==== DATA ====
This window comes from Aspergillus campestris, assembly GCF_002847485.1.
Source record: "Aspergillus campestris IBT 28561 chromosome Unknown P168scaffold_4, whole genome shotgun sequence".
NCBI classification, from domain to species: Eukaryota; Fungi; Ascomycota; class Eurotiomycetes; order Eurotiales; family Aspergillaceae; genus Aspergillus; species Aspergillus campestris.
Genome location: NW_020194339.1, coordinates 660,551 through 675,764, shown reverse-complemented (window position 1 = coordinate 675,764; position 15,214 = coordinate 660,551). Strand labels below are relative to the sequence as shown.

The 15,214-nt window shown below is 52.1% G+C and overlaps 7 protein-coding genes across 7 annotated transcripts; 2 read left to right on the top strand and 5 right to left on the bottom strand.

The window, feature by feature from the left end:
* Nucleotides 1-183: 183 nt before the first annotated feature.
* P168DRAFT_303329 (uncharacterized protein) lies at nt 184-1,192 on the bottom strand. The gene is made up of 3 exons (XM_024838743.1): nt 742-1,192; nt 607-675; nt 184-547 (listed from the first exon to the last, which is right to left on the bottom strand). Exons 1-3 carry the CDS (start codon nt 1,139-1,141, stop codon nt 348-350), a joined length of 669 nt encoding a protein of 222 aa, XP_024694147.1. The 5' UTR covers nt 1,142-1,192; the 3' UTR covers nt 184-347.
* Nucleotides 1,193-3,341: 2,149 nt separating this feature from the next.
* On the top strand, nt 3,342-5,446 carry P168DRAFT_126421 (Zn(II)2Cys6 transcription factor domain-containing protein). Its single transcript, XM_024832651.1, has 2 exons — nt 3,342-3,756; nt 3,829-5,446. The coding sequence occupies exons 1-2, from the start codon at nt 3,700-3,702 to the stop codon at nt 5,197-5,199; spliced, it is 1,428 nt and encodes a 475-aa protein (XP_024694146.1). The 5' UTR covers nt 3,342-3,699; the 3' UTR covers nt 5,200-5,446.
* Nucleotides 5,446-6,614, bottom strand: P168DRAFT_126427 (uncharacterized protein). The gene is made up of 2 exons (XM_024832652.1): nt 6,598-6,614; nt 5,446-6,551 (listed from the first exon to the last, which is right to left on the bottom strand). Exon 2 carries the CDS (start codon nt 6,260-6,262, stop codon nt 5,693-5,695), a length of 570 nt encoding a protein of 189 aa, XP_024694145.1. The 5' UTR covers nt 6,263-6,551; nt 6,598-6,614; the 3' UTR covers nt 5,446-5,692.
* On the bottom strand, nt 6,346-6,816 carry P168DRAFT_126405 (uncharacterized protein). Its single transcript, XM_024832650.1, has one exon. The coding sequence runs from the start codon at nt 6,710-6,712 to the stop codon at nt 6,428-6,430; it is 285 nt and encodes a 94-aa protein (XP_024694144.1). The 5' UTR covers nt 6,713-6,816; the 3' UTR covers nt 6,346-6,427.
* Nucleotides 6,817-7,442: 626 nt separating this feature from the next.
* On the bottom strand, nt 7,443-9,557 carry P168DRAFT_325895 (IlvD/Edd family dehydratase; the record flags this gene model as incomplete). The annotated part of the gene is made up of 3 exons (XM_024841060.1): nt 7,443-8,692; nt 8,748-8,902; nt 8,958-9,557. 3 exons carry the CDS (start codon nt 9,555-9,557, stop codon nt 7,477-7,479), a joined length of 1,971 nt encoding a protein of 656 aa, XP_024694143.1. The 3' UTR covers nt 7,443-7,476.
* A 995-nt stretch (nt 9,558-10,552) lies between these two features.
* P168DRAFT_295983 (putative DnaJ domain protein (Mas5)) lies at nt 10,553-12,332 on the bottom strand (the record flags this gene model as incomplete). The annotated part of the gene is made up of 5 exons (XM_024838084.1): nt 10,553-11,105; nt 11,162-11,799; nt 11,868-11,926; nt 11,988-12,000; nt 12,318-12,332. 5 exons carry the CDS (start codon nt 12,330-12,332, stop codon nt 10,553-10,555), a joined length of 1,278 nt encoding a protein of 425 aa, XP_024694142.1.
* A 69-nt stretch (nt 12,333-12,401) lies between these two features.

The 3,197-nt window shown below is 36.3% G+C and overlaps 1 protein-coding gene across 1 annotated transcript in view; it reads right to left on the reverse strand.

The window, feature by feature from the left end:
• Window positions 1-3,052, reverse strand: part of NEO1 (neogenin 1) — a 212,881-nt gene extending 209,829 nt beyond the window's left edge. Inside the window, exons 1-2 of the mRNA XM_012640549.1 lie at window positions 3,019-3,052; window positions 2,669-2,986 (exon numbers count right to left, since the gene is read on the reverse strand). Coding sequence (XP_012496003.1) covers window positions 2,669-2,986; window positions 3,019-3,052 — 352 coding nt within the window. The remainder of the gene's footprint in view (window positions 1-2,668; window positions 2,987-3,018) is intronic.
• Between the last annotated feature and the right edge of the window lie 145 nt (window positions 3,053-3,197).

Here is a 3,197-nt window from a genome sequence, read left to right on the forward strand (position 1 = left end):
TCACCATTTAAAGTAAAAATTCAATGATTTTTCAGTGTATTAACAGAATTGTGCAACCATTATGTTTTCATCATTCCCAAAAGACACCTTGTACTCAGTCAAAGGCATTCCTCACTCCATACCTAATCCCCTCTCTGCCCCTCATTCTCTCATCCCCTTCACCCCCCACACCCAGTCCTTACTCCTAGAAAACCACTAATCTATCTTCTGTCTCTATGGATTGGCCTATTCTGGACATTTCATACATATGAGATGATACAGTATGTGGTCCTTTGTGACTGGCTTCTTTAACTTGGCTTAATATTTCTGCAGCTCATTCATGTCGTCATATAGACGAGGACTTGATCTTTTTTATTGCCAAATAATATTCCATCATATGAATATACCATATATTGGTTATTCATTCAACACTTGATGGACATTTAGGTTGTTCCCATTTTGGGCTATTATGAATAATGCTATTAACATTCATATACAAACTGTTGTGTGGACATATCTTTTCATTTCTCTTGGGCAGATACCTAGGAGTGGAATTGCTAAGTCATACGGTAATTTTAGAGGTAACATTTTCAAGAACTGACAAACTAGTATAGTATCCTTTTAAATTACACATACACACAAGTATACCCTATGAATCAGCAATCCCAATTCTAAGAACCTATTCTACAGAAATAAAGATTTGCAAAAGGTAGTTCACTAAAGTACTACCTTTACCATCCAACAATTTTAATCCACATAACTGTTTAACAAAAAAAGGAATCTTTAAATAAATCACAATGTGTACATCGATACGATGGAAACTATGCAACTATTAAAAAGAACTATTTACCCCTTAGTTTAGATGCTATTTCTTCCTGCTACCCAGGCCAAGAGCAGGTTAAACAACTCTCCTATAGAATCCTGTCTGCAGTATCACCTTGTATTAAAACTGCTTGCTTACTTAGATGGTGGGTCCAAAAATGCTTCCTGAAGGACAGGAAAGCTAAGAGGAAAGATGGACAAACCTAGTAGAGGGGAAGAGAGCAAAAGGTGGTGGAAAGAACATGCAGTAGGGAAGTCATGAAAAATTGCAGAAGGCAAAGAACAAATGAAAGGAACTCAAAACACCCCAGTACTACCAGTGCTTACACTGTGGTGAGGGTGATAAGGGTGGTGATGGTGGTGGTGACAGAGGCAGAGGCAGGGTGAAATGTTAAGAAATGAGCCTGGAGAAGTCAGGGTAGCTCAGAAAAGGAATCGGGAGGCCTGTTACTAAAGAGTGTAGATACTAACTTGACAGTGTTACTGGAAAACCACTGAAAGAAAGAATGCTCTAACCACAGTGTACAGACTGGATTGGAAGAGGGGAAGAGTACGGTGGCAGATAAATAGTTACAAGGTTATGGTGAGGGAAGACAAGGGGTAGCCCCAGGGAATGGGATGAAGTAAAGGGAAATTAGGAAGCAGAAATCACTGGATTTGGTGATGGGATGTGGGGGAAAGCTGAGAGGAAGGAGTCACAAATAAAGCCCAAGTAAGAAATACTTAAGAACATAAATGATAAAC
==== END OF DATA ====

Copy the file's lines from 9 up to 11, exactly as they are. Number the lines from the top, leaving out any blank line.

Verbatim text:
* Nucleotides 1,193-3,341: 2,149 nt separating this feature from the next.
* On the top strand, nt 3,342-5,446 carry P168DRAFT_126421 (Zn(II)2Cys6 transcription factor domain-containing protein). Its single transcript, XM_024832651.1, has 2 exons — nt 3,342-3,756; nt 3,829-5,446. The coding sequence occupies exons 1-2, from the start codon at nt 3,700-3,702 to the stop codon at nt 5,197-5,199; spliced, it is 1,428 nt and encodes a 475-aa protein (XP_024694146.1). The 5' UTR covers nt 3,342-3,699; the 3' UTR covers nt 5,200-5,446.
* Nucleotides 5,446-6,614, bottom strand: P168DRAFT_126427 (uncharacterized protein). The gene is made up of 2 exons (XM_024832652.1): nt 6,598-6,614; nt 5,446-6,551 (listed from the first exon to the last, which is right to left on the bottom strand). Exon 2 carries the CDS (start codon nt 6,260-6,262, stop codon nt 5,693-5,695), a length of 570 nt encoding a protein of 189 aa, XP_024694145.1. The 5' UTR covers nt 6,263-6,551; nt 6,598-6,614; the 3' UTR covers nt 5,446-5,692.